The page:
Use the spile with the hole first as this allows the sap to leave the tree and be captured in your bottle. The hole that you drill in the tree could be an opening for infection. That is why you turn a second spile without a hole. When you remove your tap from the tree then you tap the second one in and leave it in the tree. The tree will actually grow around it and won’t get a wound.
How to use a spile
When the winter weather is above zero during the day and below zero at night then the sap will be running and that is when you want to tap the trees.
Pick out a good-sized plastic bottle with a lid. You want a lid to keep the insects out of your sap. Use a hand drill (electric or hand-powered) to drill a 3/4″ hole in the top of the bottle just before the top begins. This hole will hang the bottle over your spile.
Head out into the woods looking for maple or other sap producing deciduous trees. When you find a good tree, about 7” or thicker, then you are ready. With a hand drill (or the battery-operated drill) drill a short hole into the cambium layer of the tree. Do not drill in at a right angle to the trunk. You want the sap to run out through the spile so angle the handle of your drill lower than the bit so there is a slight slope to the hole.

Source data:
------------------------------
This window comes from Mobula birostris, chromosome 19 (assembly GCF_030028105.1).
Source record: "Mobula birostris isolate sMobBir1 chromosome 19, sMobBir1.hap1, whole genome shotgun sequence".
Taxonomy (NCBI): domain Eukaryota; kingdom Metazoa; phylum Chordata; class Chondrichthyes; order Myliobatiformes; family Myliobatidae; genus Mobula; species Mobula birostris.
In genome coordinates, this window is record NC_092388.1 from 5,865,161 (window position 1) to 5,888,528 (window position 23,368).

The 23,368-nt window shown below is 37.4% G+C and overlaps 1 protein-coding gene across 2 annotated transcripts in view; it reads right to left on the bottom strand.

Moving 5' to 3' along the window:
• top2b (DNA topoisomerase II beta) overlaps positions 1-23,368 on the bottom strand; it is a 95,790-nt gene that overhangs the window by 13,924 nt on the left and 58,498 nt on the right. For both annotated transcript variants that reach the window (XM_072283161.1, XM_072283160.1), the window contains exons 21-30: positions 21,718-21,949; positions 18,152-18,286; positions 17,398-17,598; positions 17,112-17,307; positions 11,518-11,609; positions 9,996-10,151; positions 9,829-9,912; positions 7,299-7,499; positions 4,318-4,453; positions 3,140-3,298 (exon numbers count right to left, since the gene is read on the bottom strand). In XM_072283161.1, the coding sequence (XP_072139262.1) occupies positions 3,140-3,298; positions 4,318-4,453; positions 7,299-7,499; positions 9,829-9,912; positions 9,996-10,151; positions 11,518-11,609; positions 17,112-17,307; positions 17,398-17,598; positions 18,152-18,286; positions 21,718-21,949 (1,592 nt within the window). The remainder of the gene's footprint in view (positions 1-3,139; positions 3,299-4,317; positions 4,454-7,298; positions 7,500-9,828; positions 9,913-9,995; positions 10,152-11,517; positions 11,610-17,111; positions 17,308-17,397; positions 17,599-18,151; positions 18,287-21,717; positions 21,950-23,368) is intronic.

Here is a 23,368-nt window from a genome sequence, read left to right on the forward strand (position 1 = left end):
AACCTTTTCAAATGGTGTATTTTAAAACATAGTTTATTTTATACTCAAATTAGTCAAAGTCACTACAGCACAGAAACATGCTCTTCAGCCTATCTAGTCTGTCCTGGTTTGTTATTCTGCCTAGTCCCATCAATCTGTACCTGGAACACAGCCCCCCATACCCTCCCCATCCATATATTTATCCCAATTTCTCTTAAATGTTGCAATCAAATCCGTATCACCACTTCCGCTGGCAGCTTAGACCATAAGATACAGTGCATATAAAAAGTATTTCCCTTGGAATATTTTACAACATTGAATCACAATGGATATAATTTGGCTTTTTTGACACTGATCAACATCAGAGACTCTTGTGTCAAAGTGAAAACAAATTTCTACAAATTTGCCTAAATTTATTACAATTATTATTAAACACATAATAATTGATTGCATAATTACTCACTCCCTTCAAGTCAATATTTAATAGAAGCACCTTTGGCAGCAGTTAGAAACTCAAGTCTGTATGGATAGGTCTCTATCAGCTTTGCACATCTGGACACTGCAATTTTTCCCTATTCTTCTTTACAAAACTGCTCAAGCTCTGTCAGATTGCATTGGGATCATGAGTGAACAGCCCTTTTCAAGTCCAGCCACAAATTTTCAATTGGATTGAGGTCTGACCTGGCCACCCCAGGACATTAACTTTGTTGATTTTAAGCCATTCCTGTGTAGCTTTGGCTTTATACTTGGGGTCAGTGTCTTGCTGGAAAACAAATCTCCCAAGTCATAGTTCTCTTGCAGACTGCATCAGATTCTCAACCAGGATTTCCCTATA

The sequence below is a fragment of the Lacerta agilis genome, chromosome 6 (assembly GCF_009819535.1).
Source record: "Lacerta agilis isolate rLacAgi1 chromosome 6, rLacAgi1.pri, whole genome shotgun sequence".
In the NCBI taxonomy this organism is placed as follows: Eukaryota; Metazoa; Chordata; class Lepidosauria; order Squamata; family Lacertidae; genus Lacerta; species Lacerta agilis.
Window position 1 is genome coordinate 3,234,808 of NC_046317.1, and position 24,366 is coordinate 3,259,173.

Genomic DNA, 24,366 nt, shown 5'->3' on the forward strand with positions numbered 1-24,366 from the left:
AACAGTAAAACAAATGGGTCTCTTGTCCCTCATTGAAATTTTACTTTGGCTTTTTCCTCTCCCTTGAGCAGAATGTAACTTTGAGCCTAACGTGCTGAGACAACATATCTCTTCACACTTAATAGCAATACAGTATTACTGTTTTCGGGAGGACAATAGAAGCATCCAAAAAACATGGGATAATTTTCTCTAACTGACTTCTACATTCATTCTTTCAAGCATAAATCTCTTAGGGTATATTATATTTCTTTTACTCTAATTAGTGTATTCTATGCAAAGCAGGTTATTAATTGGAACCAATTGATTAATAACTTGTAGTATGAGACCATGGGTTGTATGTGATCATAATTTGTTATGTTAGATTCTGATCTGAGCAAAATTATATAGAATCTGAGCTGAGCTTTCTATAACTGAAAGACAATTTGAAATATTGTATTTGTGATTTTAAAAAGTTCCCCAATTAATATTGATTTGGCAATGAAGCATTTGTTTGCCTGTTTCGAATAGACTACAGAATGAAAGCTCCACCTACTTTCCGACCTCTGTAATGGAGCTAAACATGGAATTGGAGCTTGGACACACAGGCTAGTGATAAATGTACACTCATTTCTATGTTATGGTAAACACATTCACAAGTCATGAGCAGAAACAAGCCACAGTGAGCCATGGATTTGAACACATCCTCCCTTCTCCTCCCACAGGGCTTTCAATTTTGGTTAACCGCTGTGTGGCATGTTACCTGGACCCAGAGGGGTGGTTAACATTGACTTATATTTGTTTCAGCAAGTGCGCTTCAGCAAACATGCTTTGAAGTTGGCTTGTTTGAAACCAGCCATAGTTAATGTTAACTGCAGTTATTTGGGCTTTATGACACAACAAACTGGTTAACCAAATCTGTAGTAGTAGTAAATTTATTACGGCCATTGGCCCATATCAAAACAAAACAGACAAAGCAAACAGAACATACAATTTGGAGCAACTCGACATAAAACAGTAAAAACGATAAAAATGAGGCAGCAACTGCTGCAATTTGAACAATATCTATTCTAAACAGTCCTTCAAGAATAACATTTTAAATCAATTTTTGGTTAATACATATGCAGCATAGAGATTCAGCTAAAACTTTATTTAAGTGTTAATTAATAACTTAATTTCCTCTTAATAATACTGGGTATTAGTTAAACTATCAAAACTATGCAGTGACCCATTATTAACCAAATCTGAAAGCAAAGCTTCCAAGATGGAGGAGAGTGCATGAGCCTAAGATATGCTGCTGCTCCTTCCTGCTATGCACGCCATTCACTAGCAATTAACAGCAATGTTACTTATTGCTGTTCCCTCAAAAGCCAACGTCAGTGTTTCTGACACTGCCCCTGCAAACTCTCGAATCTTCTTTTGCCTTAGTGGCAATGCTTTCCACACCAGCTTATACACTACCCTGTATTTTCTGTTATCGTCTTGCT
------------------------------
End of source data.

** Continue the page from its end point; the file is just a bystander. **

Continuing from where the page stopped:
Once the hole is drilled place a spile (one with a hole) into the hole and use a mallet to tap it in tight. Then place the plastic bottle over the end of the spile to catch the sap. A full-sized birch tree can produce a gallon of sap a day so make sure your bottle is large enough. In Canada, a 2-liter pop bottle would work.